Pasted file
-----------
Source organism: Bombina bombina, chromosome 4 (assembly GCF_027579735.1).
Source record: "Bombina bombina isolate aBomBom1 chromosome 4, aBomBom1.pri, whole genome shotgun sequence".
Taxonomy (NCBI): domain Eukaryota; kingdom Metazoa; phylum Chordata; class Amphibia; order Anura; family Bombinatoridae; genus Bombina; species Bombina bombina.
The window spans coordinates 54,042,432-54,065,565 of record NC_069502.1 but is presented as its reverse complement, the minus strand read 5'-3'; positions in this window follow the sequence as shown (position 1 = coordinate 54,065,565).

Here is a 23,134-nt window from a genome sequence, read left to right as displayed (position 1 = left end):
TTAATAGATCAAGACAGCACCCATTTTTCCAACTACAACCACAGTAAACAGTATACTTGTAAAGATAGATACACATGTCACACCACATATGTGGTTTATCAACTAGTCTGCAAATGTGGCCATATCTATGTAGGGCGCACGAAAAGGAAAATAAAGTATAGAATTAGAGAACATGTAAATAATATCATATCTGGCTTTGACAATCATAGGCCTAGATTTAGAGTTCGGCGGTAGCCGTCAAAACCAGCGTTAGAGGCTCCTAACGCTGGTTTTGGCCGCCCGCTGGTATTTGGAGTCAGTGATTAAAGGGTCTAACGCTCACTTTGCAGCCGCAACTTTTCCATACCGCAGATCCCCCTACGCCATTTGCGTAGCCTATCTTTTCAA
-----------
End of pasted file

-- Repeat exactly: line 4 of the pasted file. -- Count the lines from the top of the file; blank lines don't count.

The window spans coordinates 54,042,432-54,065,565 of record NC_069502.1 but is presented as its reverse complement, the minus strand read 5'-3'; positions in this window follow the sequence as shown (position 1 = coordinate 54,065,565).